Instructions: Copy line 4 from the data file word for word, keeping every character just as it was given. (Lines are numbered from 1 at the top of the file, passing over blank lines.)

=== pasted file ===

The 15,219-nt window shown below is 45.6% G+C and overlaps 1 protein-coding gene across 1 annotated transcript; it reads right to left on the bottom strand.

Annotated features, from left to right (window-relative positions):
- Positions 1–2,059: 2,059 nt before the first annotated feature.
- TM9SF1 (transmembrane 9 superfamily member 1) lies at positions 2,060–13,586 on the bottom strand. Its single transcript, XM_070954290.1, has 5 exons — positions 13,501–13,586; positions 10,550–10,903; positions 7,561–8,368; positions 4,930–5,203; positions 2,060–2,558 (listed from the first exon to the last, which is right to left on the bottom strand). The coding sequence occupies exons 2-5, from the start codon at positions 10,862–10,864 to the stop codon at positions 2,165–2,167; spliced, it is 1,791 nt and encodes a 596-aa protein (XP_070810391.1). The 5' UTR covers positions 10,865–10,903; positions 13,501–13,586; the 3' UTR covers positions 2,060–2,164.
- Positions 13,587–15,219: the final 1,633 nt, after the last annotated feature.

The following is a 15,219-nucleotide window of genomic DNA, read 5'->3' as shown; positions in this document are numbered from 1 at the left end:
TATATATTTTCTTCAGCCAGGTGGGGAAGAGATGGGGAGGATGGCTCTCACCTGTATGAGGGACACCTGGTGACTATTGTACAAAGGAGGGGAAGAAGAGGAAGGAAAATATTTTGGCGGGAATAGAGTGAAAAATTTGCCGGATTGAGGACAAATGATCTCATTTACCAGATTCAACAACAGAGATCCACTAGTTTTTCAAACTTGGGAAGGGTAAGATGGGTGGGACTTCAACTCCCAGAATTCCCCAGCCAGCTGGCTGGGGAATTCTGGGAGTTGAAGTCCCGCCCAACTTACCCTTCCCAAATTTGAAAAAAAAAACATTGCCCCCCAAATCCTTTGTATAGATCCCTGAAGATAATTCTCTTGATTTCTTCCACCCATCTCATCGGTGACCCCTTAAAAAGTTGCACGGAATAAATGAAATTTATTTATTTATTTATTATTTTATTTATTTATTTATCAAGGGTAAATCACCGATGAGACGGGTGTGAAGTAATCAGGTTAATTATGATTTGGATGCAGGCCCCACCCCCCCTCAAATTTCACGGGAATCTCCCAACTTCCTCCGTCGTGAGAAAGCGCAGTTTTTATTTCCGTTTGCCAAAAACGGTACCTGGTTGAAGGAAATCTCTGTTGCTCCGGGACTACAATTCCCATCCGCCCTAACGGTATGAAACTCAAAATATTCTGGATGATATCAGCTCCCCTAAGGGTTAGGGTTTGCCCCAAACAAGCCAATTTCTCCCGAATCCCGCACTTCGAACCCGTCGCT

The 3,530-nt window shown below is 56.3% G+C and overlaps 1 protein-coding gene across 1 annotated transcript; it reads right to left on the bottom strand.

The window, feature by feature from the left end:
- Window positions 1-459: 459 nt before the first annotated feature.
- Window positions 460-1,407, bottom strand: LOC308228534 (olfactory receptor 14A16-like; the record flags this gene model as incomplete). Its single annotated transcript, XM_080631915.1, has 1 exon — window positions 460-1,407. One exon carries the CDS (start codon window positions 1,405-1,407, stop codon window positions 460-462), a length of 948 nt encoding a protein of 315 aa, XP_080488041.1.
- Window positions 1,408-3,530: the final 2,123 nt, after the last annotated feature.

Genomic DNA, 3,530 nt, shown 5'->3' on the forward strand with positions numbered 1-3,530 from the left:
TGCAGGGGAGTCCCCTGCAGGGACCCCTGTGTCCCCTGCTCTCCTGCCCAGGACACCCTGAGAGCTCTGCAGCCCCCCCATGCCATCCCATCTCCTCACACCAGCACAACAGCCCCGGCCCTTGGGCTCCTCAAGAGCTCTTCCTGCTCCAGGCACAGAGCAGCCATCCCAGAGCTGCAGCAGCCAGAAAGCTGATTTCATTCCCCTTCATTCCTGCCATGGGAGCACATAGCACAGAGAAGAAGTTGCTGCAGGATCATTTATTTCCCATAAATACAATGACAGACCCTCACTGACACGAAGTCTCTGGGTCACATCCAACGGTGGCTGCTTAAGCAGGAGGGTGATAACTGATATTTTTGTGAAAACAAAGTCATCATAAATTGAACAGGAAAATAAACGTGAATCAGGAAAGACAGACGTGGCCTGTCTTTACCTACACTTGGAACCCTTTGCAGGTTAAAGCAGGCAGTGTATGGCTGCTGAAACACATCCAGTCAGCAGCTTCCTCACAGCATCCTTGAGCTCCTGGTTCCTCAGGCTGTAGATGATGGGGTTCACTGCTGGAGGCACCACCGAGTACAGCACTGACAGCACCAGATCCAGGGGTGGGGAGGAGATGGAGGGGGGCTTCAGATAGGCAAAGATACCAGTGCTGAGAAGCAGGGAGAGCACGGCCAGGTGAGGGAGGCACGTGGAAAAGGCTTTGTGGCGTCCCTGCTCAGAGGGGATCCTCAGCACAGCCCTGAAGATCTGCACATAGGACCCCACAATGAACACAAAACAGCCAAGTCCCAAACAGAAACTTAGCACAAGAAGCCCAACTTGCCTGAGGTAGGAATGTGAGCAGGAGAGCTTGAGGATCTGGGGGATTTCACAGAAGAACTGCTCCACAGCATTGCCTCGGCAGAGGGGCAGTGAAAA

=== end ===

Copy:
- TM9SF1 (transmembrane 9 superfamily member 1) lies at positions 2,060–13,586 on the bottom strand. Its single transcript, XM_070954290.1, has 5 exons — positions 13,501–13,586; positions 10,550–10,903; positions 7,561–8,368; positions 4,930–5,203; positions 2,060–2,558 (listed from the first exon to the last, which is right to left on the bottom strand). The coding sequence occupies exons 2-5, from the start codon at positions 10,862–10,864 to the stop codon at positions 2,165–2,167; spliced, it is 1,791 nt and encodes a 596-aa protein (XP_070810391.1). The 5' UTR covers positions 10,865–10,903; positions 13,501–13,586; the 3' UTR covers positions 2,060–2,164.